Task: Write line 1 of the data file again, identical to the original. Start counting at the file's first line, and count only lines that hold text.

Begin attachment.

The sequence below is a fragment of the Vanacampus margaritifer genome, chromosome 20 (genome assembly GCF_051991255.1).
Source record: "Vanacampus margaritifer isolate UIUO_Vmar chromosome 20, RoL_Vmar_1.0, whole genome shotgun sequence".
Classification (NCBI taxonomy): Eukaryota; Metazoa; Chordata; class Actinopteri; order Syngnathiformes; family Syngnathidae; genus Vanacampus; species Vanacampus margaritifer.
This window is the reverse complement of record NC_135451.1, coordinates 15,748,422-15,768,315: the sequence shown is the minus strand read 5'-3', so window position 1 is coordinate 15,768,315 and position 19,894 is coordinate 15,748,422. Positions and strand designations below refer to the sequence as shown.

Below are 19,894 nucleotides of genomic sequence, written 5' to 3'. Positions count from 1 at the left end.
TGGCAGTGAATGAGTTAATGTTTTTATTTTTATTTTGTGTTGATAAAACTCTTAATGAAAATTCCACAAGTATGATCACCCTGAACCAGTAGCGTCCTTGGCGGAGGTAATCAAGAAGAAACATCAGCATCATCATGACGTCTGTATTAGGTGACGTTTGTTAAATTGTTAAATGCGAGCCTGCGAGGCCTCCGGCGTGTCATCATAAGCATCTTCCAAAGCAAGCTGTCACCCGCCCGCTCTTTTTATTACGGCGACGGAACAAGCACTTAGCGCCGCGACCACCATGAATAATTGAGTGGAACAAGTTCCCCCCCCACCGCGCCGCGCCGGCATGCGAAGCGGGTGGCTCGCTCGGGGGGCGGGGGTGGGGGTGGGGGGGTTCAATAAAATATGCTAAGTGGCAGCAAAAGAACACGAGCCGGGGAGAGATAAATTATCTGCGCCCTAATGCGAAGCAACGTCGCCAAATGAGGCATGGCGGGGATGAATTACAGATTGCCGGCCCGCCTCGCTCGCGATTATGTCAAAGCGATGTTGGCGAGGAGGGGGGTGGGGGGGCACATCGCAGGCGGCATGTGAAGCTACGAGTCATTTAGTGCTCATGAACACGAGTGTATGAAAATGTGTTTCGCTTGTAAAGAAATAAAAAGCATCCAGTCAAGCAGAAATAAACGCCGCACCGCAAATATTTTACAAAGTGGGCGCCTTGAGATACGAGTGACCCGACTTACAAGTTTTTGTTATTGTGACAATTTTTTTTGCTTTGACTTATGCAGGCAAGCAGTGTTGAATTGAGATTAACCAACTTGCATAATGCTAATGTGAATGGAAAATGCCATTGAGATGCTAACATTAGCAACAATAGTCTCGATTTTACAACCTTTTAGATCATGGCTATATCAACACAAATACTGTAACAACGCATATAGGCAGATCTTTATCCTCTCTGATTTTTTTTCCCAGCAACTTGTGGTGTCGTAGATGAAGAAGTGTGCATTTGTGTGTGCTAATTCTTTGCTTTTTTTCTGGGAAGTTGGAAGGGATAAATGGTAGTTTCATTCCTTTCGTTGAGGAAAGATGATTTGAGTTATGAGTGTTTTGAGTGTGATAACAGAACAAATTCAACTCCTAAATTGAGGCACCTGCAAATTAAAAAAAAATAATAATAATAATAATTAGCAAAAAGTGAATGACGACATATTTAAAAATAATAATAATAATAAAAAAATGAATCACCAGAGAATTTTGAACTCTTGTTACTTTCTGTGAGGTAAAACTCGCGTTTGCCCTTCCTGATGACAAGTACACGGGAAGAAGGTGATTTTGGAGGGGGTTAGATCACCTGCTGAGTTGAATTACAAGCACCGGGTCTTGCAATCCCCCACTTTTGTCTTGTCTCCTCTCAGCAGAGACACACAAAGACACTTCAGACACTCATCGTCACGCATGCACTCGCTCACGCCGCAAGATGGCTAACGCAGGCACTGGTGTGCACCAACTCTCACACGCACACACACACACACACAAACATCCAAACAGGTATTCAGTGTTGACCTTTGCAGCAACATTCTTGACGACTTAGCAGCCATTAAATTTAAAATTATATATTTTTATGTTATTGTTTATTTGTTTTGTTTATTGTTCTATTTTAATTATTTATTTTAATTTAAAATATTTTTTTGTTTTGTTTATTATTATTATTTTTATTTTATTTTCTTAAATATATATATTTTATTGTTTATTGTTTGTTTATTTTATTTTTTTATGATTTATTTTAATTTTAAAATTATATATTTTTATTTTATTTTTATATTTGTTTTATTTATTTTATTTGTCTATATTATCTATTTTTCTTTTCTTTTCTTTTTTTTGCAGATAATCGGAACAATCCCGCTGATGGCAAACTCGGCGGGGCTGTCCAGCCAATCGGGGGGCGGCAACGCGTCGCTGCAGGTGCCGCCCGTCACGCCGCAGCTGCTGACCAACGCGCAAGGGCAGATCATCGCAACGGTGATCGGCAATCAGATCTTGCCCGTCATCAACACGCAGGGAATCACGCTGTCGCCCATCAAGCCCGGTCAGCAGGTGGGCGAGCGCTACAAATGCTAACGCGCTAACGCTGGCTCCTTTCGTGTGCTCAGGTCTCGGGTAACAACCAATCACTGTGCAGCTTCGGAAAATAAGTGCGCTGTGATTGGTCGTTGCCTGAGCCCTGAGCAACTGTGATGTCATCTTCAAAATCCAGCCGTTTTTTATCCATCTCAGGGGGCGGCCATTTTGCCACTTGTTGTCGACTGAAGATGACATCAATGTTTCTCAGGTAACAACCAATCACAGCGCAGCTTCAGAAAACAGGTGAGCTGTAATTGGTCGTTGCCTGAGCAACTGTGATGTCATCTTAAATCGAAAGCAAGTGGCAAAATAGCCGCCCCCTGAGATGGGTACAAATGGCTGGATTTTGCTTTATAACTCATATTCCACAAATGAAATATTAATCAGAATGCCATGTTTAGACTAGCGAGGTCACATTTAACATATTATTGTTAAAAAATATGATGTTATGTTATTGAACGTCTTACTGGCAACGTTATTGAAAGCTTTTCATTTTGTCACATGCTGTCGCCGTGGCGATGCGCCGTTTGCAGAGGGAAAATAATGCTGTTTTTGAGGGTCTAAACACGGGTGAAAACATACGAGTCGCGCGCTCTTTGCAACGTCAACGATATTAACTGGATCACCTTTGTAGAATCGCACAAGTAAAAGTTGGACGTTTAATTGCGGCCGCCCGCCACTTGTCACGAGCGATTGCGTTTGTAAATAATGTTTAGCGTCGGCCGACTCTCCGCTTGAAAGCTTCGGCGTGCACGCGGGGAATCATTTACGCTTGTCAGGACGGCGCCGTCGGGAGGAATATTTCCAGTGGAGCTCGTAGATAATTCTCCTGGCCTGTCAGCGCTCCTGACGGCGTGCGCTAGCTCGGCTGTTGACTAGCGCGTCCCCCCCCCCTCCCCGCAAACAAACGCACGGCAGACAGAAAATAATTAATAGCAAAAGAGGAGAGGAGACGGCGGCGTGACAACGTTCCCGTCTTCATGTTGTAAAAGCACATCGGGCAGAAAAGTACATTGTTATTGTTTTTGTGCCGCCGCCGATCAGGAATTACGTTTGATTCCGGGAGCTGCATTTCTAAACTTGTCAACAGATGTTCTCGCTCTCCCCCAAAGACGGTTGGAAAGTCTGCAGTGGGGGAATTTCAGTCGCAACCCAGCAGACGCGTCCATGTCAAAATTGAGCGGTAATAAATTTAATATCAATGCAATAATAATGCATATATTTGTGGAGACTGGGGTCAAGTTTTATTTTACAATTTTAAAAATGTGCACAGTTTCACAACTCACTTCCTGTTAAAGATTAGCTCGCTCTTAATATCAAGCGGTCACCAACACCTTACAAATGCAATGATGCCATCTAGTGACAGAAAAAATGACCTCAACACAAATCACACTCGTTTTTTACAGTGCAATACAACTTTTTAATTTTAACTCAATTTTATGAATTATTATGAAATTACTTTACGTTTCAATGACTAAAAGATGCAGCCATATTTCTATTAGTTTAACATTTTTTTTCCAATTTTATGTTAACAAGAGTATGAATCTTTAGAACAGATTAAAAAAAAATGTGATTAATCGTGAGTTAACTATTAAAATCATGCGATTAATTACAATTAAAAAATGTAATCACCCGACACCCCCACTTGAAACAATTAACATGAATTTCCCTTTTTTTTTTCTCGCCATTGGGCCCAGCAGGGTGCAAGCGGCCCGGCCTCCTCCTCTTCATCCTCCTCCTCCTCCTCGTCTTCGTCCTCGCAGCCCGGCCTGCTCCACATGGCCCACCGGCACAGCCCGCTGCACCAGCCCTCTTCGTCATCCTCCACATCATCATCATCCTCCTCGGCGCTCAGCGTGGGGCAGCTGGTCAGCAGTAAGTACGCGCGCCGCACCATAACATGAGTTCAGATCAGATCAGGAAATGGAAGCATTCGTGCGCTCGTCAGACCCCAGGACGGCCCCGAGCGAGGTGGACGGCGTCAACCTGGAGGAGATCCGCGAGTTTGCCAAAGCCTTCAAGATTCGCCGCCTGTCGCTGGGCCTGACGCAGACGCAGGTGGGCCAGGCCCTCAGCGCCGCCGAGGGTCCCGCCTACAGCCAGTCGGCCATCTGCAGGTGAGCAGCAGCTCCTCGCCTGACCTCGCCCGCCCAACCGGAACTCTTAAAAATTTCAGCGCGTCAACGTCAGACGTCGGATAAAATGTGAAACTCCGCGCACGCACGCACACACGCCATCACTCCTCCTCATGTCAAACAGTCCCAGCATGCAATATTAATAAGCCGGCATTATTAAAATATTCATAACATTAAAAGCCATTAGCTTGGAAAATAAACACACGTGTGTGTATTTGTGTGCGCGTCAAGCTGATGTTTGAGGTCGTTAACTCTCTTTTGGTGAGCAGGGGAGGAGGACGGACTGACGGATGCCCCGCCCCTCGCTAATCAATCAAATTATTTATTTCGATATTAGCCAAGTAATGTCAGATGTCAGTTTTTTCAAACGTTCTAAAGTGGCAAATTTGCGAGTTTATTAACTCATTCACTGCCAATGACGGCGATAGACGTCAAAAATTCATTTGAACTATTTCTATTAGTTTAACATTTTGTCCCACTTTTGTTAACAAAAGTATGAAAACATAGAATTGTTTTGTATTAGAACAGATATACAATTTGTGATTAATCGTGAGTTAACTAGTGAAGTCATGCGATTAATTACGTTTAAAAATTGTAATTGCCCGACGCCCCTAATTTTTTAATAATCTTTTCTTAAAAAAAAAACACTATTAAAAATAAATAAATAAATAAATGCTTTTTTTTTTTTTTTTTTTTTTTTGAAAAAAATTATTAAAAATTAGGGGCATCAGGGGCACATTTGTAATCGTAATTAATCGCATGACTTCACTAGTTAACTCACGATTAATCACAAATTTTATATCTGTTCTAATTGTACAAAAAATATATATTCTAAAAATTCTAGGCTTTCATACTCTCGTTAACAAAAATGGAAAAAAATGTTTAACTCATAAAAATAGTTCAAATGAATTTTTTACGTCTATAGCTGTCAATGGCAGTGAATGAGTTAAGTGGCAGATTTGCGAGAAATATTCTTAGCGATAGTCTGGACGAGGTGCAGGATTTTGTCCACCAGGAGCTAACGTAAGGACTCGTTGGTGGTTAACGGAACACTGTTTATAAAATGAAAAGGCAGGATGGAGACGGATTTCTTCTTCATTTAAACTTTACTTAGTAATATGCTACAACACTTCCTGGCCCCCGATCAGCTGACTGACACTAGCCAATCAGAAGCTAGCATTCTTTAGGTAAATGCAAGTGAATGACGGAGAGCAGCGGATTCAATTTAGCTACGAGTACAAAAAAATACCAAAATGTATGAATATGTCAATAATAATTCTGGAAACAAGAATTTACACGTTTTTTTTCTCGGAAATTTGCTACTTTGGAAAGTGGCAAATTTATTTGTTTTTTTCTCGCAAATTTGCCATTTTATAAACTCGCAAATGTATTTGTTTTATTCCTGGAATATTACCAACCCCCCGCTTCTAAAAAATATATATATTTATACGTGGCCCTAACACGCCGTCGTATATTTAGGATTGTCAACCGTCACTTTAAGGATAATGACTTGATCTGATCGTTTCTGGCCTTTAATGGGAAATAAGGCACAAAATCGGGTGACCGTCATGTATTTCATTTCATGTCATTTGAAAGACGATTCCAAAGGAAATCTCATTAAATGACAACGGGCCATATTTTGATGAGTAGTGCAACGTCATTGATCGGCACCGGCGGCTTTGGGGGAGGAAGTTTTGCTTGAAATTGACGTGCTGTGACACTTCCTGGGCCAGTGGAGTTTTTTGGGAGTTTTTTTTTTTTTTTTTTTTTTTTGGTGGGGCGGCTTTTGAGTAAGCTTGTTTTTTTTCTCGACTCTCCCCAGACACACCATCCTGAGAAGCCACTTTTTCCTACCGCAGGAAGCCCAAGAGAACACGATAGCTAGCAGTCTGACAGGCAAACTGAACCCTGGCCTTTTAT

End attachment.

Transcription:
The sequence below is a fragment of the Vanacampus margaritifer genome, chromosome 20 (genome assembly GCF_051991255.1).